Arizona Cardinals Home: The official source of the latest Cardinals headlines, news, videos, photos, tickets, rosters and game day information

Cardinals, Raiders Still Playing To Win The Game

Draft pick repercussions far from minds of players, coaches

DT Corey Peters, shown pressuring Chiefs QB Patrick Mahomes on Sunday, doesn't think tanking will become a trend in the NFL
DT Corey Peters, shown pressuring Chiefs QB Patrick Mahomes on Sunday, doesn't think tanking will become a trend in the NFL

Nearly 200 years ago, New York Senator William L. Marcy coined the phrase "to the victor belongs the spoils" in reference to the presidential election of Andrew Jackson.

The idiom still fits in politics, and it similarly transfers to sports – for the most part.

There are myriad perks to winning a championship, and every team opens the season gunning for it, but the reality is, some are eliminated from contention early on. At that point, talk focuses on the future, and the uncomfortable reality bubbles up: to the loser goes the spoils, as the more a team falls, the better draft pick it gets.

It's a discussion locally this week because the Cardinals (2-7) are facing the Raiders (1-8) on Sunday, with the loser increasing its chances at getting the No. 1 pick in April. While some fans may choose the unusual position of rooting against their own team, the indignation on Steve Wilks' face Monday made it clear accepting defeat is not in his DNA.

"My mind is not really on draft picks right now," the Cardinals' coach said. "I am trying to do everything I can to win football games. I'm not looking to say, 'OK, we're going to be in the top five.' That, to me, is a loser's mentality. We are going to continue to work hard, and at the end of the season, whatever happens, we'll take that order."

In the NBA and Major League Baseball, tanking has become a recent phenomenon. The Philadelphia 76ers intentionally stayed bad for years to get high draft picks, while the Chicago Cubs and Houston Astros took a similarly long-term approach.

The process is no more overt than late in NBA seasons when lottery teams bench veterans to improve their draft odds. The philosophy has not seeped into the NFL, and Cardinals defensive tackle Corey Peters does not think it will, because the drafts are different beasts.

Peters believes the evaluation of football prospects is tougher, and the high injury rate in the sport can derail even the most promising player. Most notably, football is more of a team sport than basketball, meaning precious few players outside of an Aaron Rodgers or Tom Brady – neither of whom was the No. 1 overall pick – can totally alter a franchise.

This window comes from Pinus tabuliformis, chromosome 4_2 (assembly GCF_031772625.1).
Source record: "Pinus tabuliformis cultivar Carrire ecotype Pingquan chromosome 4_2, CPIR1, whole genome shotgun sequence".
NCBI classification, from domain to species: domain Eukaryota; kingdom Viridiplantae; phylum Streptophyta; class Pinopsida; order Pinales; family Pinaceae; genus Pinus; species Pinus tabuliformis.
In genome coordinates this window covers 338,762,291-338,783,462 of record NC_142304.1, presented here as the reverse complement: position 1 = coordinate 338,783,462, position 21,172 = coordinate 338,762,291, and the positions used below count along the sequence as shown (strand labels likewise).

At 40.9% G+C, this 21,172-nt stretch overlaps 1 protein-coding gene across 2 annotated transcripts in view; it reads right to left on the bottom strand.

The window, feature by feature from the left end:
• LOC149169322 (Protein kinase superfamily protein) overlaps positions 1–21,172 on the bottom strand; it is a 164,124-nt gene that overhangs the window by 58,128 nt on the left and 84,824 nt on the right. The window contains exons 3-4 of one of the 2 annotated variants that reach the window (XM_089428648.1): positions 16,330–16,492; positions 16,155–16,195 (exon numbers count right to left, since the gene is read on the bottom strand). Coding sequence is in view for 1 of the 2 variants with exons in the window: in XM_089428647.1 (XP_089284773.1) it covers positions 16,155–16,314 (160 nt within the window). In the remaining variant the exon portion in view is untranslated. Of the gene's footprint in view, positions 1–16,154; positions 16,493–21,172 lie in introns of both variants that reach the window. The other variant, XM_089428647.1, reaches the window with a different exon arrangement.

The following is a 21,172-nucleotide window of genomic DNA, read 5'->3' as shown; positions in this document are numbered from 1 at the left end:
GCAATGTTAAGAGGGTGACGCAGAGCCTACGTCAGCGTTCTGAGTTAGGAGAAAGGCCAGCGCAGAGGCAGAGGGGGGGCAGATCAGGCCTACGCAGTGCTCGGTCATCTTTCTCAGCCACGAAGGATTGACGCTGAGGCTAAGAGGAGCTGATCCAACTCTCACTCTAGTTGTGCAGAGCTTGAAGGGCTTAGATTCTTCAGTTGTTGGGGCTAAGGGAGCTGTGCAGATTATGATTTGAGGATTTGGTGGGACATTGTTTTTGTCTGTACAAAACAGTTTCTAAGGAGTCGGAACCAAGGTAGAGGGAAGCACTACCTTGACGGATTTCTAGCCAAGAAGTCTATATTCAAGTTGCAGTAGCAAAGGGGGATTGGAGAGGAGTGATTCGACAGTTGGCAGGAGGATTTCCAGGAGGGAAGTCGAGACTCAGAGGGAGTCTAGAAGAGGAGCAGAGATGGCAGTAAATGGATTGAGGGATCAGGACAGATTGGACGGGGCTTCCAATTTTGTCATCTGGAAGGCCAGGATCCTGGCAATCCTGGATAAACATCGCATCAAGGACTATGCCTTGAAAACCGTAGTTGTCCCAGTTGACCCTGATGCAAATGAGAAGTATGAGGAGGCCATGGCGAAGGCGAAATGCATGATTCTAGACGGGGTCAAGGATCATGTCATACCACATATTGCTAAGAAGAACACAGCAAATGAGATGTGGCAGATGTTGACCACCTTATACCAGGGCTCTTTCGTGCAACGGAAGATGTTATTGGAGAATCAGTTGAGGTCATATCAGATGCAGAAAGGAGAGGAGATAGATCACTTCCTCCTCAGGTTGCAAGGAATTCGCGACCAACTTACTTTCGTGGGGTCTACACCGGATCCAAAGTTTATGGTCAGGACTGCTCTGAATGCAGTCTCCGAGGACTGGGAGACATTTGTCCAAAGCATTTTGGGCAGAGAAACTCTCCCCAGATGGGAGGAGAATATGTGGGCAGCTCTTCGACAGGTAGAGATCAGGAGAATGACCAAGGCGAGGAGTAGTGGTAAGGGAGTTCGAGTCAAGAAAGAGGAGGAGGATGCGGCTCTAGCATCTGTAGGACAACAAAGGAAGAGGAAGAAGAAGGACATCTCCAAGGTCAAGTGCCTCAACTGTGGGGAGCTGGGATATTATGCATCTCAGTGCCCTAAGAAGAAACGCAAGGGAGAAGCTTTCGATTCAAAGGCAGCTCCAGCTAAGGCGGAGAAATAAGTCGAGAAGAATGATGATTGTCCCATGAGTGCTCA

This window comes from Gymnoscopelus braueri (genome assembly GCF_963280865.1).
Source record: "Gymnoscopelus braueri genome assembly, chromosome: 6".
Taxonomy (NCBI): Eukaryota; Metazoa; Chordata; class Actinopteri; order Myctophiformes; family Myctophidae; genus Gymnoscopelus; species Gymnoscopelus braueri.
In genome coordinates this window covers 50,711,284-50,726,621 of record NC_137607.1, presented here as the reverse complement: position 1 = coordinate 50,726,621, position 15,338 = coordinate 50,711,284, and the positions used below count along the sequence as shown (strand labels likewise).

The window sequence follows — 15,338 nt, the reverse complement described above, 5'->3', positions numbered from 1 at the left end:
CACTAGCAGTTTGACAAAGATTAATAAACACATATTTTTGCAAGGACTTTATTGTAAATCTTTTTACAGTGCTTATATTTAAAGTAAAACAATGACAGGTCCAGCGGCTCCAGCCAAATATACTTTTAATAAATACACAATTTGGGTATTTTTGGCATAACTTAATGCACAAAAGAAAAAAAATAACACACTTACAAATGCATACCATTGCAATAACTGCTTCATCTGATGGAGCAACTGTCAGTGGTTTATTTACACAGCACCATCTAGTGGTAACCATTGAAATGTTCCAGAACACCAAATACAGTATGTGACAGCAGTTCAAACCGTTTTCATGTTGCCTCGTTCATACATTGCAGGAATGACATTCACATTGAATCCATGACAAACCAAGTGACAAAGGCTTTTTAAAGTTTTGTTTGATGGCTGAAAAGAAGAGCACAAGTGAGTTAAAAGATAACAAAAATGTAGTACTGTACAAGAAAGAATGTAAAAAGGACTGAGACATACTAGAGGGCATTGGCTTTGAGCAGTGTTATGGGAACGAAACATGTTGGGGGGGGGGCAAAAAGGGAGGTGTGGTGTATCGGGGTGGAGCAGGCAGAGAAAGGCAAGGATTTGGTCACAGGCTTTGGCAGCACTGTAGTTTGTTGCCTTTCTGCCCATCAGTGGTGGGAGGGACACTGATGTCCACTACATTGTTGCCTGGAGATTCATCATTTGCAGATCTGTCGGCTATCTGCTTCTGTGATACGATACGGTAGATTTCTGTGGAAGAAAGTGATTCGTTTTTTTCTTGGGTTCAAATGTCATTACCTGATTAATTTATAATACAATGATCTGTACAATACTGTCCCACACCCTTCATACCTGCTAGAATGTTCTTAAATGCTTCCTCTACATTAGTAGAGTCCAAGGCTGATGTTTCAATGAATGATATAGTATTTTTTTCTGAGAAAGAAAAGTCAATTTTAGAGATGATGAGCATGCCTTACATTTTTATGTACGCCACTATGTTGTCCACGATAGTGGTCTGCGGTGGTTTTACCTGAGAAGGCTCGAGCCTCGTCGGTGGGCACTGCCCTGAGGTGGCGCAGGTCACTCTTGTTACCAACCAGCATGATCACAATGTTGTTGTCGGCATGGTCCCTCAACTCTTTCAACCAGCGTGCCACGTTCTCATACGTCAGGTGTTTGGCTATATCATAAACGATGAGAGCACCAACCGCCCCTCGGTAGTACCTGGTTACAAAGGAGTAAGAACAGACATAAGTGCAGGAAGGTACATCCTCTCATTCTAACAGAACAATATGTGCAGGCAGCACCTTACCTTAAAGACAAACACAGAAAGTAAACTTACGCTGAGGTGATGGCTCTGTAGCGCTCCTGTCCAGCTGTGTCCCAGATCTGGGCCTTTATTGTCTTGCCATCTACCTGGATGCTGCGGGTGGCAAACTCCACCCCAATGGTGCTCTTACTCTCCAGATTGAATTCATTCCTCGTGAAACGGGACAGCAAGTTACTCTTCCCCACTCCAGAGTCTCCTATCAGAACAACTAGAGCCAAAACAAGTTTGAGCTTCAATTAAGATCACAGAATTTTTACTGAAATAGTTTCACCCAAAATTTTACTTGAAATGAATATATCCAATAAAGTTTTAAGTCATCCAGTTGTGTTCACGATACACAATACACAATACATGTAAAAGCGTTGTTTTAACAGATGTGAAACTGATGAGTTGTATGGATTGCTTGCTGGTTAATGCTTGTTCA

"I don't see a point in tanking with the assumption that the second pick is going to be that much better than the seventh pick," Peters said. "In the NBA, there's probably one transformative player in the draft. In the NFL, who is LeBron?"

The Suns are a cautionary tanking tale. They shut down point guard Eric Bledsoe for the final 15 games of the 2016-17 season to improve their draft slot. Phoenix ended up with the No. 4 selection, but so far, forward Josh Jackson has not proven worthy of the machinations it took to get him.

An unintended consequence was how it affected Bledsoe, who became unhappy and was subsequently dealt to the Bucks for a lesser return. Cardinals safety Antoine Bethea was asked what would happen if an NFL team wanted to bench established starters down the stretch.

"There would be some things to sit down and talk about," Bethea said. "As a veteran, what is that saying about my future (with the team)?"

The Raiders have been labeled tankers this season because they traded elite pass-rusher Khalil Mack before the season and wide receiver Amari Cooper a couple weeks ago. The moves were obviously made with the future in mind -- the team added three first-round picks in the deals -- but it still doesn't stoop to NBA levels.

Coach Jon Gruden continues to wake up at 4 a.m. to devise game plans, and the team's most valuable player, Derek Carr, has started every game at quarterback. Gruden was asked this week how he felt about the insinuation that he is fine with losing to set up a brighter future.

"How would you feel?" he said. "If you pay attention to that stuff, anybody that says that, I don't agree with, but I can't control what's out there. We've had to make some tough decisions, and everybody's going to have their own opinion, but I know what the reality is. I know what the truth is, and we're doing everything that we feel like is in the best interest of the Raiders, not only for this year, but for the future."

The Cardinals are the perfect example of the anti-tank. In 2003, they scored a last-second touchdown in their season finale to beat the Vikings and drop from the No. 1 overall pick to No. 3. They missed the chance to draft quarterback Eli Manning, and instead selected a receiver out of Pittsburgh named Larry Fitzgerald.

Tanking was not chic back then, and even though it has since become popular in other sports, NFL teams are still avoiding the trend.

"The idea of purposefully reducing your chances of winning?" Peters said. "I can't see that as an idea that players are going to get behind. And not to mention, coach Wilks is going to be judged off his final record. Regardless of anything, at the end of the day, you're judged by it. Even if the organization sees itself in a rebuilding phase, nobody wants to be 0-16. Nobody wants to be 1-15. I don't think you're going to see that. I think that would be bad for the game."

Images of past matchups between the Cardinals and this week's opponent, the Oakland Raiders